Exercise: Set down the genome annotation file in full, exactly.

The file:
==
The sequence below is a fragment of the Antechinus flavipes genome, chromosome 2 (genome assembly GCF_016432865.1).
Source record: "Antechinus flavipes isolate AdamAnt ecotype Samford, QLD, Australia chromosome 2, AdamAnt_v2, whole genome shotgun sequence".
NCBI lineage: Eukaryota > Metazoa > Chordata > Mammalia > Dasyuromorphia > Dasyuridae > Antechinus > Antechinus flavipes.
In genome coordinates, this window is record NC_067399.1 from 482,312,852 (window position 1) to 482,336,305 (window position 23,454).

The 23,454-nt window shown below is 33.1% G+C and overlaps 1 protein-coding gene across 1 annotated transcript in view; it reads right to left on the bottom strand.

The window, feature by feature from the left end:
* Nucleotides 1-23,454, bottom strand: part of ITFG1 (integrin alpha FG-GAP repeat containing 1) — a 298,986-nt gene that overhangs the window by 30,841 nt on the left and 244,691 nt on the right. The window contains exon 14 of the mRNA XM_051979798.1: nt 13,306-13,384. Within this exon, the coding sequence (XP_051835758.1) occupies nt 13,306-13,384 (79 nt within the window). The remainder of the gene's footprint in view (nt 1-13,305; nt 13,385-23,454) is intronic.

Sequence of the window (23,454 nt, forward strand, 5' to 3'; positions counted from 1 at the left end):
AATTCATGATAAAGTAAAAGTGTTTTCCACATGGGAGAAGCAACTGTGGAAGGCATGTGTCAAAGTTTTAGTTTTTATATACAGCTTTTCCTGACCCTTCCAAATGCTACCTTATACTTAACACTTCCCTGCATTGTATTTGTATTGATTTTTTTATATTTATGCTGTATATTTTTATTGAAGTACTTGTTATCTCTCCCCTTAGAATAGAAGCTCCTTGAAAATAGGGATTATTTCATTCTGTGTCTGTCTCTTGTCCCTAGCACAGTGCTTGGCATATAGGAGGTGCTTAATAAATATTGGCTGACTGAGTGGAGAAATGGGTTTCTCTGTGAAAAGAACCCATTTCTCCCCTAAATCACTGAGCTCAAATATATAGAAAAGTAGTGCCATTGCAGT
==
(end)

The sequence below is a fragment of the Antechinus flavipes genome, chromosome 2 (genome assembly GCF_016432865.1).
Source record: "Antechinus flavipes isolate AdamAnt ecotype Samford, QLD, Australia chromosome 2, AdamAnt_v2, whole genome shotgun sequence".
NCBI lineage: Eukaryota > Metazoa > Chordata > Mammalia > Dasyuromorphia > Dasyuridae > Antechinus > Antechinus flavipes.
In genome coordinates, this window is record NC_067399.1 from 482,312,852 (window position 1) to 482,336,305 (window position 23,454).

The 23,454-nt window shown below is 33.1% G+C and overlaps 1 protein-coding gene across 1 annotated transcript in view; it reads right to left on the bottom strand.

The window, feature by feature from the left end:
* Nucleotides 1-23,454, bottom strand: part of ITFG1 (integrin alpha FG-GAP repeat containing 1) — a 298,986-nt gene that overhangs the window by 30,841 nt on the left and 244,691 nt on the right. The window contains exon 14 of the mRNA XM_051979798.1: nt 13,306-13,384. Within this exon, the coding sequence (XP_051835758.1) occupies nt 13,306-13,384 (79 nt within the window). The remainder of the gene's footprint in view (nt 1-13,305; nt 13,385-23,454) is intronic.

Sequence of the window (23,454 nt, forward strand, 5' to 3'; positions counted from 1 at the left end):
AATTCATGATAAAGTAAAAGTGTTTTCCACATGGGAGAAGCAACTGTGGAAGGCATGTGTCAAAGTTTTAGTTTTTATATACAGCTTTTCCTGACCCTTCCAAATGCTACCTTATACTTAACACTTCCCTGCATTGTATTTGTATTGATTTTTTTATATTTATGCTGTATATTTTTATTGAAGTACTTGTTATCTCTCCCCTTAGAATAGAAGCTCCTTGAAAATAGGGATTATTTCATTCTGTGTCTGTCTCTTGTCCCTAGCACAGTGCTTGGCATATAGGAGGTGCTTAATAAATATTGGCTGACTGAGTGGAGAAATGGGTTTCTCTGTGAAAAGAACCCATTTCTCCCCTAAATCACTGAGCTCAAATATATAGAAAAGTAGTGCCATTGCAGT